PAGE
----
Three years into California’s worst drought in half a millennium, most of the state’s residents still aren’t saving water. Water usage actually ticked slightly upward earlier this year, despite the governor’s call in January for voluntary 20% cuts. Part of the problem: Most people don’t have any idea how much water they’re using. Now there’s an app for that.
Dropcountr, now available both online and as an iPhone app (and coming on Android September 1), monitors water use daily so it can send daily reports showing trends over time. If the app notices unusually high numbers, it warns someone that they might have a leak. They can also see how much they’re using compared to neighbors with homes of a similar size.
“The first response we get from folks is, ‘Wow, I had no idea that I used that much water,'” says Robb Barnitt, CEO of Dropcountr. “That’s really the first piece we’re trying to deliver–transparency and visibility. It’s really tough to gain much insight from your water bill.”
Most California utilities send out water bills once every one or two months, so it’s hard for consumers to take that information and make changes. In a few places, including Bakersfield and parts of Sacramento, homes don’t even have water meters at all, and just pay a flat bill.
“It’s really difficult to understand how much water you’re using, or whether that’s reasonable and appropriate based on your household size,” Barnitt says. “We’ve taken a social approach, where we compare a given account to others like them. We’ve seen that’s a powerful motivator in similar programs on the energy side. People are very interested in how they compare to others.”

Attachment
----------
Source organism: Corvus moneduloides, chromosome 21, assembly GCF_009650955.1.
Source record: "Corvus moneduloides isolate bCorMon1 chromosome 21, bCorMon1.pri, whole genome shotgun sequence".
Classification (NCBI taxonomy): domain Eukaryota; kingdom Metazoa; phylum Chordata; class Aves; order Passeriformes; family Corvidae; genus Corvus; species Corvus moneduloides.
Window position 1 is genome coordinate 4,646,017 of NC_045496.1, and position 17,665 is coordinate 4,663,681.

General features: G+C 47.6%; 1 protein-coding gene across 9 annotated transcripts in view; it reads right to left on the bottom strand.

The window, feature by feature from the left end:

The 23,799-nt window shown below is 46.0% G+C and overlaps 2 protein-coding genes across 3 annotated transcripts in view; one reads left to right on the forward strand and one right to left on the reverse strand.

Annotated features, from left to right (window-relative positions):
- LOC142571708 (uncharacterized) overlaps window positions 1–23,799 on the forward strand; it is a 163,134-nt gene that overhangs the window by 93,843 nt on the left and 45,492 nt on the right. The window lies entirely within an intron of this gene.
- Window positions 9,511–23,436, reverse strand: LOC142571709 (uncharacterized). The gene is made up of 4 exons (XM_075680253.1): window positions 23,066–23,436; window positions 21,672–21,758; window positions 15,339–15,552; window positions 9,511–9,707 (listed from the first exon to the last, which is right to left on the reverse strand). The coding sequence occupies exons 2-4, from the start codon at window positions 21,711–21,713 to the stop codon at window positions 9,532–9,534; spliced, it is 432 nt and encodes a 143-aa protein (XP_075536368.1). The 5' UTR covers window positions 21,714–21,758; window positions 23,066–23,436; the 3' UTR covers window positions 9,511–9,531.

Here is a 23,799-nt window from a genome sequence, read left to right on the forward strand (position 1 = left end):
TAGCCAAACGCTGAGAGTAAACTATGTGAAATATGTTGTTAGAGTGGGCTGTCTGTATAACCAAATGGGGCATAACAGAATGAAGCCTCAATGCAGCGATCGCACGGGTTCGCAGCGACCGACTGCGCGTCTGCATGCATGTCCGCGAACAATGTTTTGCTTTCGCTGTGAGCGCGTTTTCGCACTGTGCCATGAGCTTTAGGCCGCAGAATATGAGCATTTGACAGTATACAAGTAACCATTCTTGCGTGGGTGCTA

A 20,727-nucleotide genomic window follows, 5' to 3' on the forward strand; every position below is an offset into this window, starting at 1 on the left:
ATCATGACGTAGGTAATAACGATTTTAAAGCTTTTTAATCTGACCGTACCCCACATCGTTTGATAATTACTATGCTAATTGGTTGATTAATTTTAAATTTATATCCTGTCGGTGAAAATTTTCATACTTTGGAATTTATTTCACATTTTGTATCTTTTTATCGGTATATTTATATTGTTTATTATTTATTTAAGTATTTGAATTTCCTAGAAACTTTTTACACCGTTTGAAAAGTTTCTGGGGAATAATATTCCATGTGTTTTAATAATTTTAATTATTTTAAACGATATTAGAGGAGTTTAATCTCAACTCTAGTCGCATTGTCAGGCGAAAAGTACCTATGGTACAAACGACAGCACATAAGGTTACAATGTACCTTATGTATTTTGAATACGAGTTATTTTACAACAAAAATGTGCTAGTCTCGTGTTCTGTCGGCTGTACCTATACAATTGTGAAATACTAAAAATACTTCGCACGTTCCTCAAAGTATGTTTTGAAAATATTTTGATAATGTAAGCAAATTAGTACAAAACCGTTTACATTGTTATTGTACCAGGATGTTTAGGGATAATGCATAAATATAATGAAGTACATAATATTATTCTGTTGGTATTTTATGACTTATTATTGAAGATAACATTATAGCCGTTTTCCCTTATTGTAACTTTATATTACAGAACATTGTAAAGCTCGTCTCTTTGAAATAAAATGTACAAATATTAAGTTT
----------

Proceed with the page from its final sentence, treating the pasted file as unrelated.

The startup is beginning to partner with utilities and talking to property management companies so they can bring the same information to renters, who often don’t pay for water or ever see data on how much water they’re using.
Soon, the app will also break down the data, using algorithms to determine how someone’s using water based on the patterns of flow. “It’s really easy to figure out what something like outdoor irrigation looks like,” Barnitt says. “Appliances are also easy to understand.”
The app also reminds customers of rebates from their utility, and sends notifications about new regulations, like the state’s current $500 fine for overwatering lawns or wasting water washing sidewalks and driveways.
The only catch? It’s not available for every utility yet. Dropcountr is working quickly to partner with as many of the state’s 440 water agencies as possible, and it also added a feature to the app so customers can “poke” their utility to ask it to share real-time data.
Utilities already collect the information, and it’s just a matter of finding someone in-house with the right IT skills to connect with the platform. There’s an incentive for them: Besides helping encourage customers to save water, the platform also comes with a dashboard for utilities to easily track their own total usage. “We help them understand, in an intuitive and visual way, water usage in their service area,” Barnitt says.
Surprisingly, that data hasn’t been easy for utilities to easily track, and until recently, it wasn’t something that the state asked them to regularly report. The state water board recently admitted that it doesn’t actually know exactly how much water is in use across the state.
At a time when some towns are only a few months away from running out of water completely, that should change. Maybe Dropcountr will help.